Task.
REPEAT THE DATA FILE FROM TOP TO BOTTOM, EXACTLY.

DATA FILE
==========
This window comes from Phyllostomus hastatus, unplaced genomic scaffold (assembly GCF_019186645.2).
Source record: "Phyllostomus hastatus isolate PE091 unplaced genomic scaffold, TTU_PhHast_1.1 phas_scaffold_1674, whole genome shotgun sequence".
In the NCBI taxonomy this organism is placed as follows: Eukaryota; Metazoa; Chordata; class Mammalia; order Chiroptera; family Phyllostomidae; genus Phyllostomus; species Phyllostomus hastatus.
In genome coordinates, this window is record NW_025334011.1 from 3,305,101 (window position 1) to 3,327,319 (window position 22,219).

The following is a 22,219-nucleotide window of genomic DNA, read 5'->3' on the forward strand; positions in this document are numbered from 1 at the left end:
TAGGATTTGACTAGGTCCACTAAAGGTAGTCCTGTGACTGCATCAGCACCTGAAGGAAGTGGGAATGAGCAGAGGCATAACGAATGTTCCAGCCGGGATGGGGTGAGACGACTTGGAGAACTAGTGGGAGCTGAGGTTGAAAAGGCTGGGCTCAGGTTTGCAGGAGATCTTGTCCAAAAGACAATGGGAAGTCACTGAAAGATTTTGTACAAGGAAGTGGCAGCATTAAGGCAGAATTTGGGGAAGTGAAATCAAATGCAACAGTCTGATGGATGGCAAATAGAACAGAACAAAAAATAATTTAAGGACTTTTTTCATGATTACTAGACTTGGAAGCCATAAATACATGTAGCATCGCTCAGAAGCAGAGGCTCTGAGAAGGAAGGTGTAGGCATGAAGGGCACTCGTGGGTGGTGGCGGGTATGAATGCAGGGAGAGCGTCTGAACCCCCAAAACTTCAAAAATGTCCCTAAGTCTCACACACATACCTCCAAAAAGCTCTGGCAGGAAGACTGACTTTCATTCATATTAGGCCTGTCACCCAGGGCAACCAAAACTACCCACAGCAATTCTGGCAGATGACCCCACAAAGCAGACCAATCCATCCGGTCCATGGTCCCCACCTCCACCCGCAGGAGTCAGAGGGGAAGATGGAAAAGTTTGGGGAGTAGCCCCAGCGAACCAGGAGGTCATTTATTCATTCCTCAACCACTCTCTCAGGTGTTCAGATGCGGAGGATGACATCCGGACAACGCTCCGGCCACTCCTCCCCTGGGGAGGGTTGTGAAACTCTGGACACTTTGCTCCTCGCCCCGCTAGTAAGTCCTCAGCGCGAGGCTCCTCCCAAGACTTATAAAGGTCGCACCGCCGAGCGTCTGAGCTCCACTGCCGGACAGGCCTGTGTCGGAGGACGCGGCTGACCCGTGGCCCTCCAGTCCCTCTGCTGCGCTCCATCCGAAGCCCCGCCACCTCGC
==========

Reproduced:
This window comes from Phyllostomus hastatus, unplaced genomic scaffold (assembly GCF_019186645.2).
Source record: "Phyllostomus hastatus isolate PE091 unplaced genomic scaffold, TTU_PhHast_1.1 phas_scaffold_1674, whole genome shotgun sequence".
In the NCBI taxonomy this organism is placed as follows: Eukaryota; Metazoa; Chordata; class Mammalia; order Chiroptera; family Phyllostomidae; genus Phyllostomus; species Phyllostomus hastatus.
In genome coordinates, this window is record NW_025334011.1 from 3,305,101 (window position 1) to 3,327,319 (window position 22,219).

The following is a 22,219-nucleotide window of genomic DNA, read 5'->3' on the forward strand; positions in this document are numbered from 1 at the left end:
TAGGATTTGACTAGGTCCACTAAAGGTAGTCCTGTGACTGCATCAGCACCTGAAGGAAGTGGGAATGAGCAGAGGCATAACGAATGTTCCAGCCGGGATGGGGTGAGACGACTTGGAGAACTAGTGGGAGCTGAGGTTGAAAAGGCTGGGCTCAGGTTTGCAGGAGATCTTGTCCAAAAGACAATGGGAAGTCACTGAAAGATTTTGTACAAGGAAGTGGCAGCATTAAGGCAGAATTTGGGGAAGTGAAATCAAATGCAACAGTCTGATGGATGGCAAATAGAACAGAACAAAAAATAATTTAAGGACTTTTTTCATGATTACTAGACTTGGAAGCCATAAATACATGTAGCATCGCTCAGAAGCAGAGGCTCTGAGAAGGAAGGTGTAGGCATGAAGGGCACTCGTGGGTGGTGGCGGGTATGAATGCAGGGAGAGCGTCTGAACCCCCAAAACTTCAAAAATGTCCCTAAGTCTCACACACATACCTCCAAAAAGCTCTGGCAGGAAGACTGACTTTCATTCATATTAGGCCTGTCACCCAGGGCAACCAAAACTACCCACAGCAATTCTGGCAGATGACCCCACAAAGCAGACCAATCCATCCGGTCCATGGTCCCCACCTCCACCCGCAGGAGTCAGAGGGGAAGATGGAAAAGTTTGGGGAGTAGCCCCAGCGAACCAGGAGGTCATTTATTCATTCCTCAACCACTCTCTCAGGTGTTCAGATGCGGAGGATGACATCCGGACAACGCTCCGGCCACTCCTCCCCTGGGGAGGGTTGTGAAACTCTGGACACTTTGCTCCTCGCCCCGCTAGTAAGTCCTCAGCGCGAGGCTCCTCCCAAGACTTATAAAGGTCGCACCGCCGAGCGTCTGAGCTCCACTGCCGGACAGGCCTGTGTCGGAGGACGCGGCTGACCCGTGGCCCTCCAGTCCCTCTGCTGCGCTCCATCCGAAGCCCCGCCACCTCGC